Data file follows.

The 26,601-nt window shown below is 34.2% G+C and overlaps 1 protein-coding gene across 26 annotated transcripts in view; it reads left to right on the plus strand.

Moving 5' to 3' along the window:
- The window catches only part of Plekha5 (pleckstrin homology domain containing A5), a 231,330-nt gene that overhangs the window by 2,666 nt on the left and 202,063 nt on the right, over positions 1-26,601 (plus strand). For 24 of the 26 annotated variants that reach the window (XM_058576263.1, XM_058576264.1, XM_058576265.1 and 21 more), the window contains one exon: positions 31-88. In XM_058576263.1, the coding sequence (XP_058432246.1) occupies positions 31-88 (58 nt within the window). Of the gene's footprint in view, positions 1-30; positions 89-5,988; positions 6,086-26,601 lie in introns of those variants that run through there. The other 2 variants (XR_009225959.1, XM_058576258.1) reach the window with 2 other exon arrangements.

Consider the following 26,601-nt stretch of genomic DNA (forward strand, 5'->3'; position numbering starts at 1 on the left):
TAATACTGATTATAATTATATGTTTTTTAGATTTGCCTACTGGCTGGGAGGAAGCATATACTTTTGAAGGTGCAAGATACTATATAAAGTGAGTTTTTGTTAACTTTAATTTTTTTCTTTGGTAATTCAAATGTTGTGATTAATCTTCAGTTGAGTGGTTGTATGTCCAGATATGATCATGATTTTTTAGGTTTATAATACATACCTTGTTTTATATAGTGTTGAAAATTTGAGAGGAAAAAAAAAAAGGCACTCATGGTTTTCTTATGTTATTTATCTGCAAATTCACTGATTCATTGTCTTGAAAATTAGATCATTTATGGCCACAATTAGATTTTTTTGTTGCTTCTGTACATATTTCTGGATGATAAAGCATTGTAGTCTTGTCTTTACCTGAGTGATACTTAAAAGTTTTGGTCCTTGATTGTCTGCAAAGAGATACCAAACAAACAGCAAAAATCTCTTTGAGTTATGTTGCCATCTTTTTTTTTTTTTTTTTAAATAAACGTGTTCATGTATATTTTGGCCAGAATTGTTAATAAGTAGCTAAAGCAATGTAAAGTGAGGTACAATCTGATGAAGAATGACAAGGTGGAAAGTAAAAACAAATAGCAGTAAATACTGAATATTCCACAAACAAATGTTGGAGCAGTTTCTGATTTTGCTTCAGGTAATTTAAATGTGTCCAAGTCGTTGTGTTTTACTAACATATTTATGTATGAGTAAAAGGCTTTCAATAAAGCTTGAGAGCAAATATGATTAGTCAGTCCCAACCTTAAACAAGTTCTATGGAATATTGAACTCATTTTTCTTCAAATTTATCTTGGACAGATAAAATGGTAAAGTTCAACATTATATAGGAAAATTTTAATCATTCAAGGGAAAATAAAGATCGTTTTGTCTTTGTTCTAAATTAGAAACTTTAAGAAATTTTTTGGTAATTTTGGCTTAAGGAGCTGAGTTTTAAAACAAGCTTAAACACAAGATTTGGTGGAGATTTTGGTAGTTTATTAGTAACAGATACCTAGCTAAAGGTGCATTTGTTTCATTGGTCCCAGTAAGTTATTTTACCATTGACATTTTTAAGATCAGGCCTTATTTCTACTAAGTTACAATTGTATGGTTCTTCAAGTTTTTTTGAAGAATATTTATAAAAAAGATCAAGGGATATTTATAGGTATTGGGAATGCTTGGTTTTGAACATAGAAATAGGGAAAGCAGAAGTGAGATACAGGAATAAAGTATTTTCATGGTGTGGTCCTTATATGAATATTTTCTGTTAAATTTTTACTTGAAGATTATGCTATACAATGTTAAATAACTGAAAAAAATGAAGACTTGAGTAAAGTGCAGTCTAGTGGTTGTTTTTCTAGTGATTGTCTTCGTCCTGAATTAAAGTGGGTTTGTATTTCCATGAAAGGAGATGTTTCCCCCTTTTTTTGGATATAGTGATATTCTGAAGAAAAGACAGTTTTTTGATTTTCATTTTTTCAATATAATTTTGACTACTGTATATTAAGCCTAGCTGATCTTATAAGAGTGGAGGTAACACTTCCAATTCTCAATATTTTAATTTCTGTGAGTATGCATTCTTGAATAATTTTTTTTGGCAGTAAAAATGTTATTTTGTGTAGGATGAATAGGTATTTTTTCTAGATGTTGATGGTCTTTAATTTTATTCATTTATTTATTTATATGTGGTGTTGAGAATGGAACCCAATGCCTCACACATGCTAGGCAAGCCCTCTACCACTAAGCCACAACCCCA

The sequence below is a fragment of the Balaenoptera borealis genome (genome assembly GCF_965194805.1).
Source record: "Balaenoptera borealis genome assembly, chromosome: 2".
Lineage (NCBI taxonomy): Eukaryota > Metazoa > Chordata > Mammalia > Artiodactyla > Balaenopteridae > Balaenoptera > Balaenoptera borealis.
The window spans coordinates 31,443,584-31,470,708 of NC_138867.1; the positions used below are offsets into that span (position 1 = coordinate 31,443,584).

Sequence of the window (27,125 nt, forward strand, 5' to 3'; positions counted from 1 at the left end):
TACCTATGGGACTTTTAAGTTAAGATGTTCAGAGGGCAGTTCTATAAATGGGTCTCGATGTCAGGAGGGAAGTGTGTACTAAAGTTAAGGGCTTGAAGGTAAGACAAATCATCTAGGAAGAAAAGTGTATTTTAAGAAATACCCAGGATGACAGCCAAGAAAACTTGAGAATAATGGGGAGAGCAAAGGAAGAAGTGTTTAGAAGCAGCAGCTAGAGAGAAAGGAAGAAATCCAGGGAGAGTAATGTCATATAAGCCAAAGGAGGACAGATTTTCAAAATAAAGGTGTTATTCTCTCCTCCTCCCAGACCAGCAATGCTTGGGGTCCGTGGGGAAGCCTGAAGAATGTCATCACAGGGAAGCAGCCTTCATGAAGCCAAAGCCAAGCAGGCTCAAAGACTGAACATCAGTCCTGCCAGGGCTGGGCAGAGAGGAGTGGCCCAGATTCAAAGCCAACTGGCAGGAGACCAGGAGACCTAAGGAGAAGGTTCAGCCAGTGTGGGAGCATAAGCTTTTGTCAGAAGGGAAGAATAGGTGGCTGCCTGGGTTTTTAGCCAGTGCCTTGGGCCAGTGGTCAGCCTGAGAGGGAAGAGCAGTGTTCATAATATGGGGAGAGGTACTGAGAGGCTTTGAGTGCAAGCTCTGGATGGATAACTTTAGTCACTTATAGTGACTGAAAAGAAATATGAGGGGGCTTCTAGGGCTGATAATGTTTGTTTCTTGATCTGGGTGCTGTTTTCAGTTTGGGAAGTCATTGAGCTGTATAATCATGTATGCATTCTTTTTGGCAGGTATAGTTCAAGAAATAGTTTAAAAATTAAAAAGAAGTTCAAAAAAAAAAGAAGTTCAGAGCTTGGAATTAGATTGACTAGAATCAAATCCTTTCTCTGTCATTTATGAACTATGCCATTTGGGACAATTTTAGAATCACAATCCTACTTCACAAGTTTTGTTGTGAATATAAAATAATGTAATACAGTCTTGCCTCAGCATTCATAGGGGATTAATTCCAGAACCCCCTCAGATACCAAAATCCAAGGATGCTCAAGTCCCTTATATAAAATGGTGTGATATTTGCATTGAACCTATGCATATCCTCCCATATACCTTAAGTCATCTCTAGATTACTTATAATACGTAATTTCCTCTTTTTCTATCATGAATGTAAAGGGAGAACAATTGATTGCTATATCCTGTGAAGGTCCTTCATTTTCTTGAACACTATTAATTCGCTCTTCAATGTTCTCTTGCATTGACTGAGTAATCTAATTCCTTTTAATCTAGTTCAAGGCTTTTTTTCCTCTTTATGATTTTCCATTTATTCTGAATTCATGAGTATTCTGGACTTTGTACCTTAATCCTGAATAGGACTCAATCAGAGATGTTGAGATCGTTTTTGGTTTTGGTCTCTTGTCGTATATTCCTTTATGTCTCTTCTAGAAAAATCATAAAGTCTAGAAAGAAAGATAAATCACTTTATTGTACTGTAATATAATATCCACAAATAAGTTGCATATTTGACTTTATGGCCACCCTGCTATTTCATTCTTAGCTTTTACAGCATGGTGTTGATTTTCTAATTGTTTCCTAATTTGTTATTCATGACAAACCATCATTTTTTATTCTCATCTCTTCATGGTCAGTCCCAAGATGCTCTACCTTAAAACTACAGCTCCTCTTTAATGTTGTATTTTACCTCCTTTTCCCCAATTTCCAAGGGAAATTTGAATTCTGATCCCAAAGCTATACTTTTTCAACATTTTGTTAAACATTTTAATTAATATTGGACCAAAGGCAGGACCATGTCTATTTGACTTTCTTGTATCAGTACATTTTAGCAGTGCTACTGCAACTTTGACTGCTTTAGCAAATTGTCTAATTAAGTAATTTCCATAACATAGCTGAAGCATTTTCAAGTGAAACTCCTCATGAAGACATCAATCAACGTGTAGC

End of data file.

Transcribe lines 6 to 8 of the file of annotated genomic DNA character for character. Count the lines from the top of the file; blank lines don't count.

The sequence below is a fragment of the Balaenoptera borealis genome (genome assembly GCF_965194805.1).
Source record: "Balaenoptera borealis genome assembly, chromosome: 2".
Lineage (NCBI taxonomy): Eukaryota > Metazoa > Chordata > Mammalia > Artiodactyla > Balaenopteridae > Balaenoptera > Balaenoptera borealis.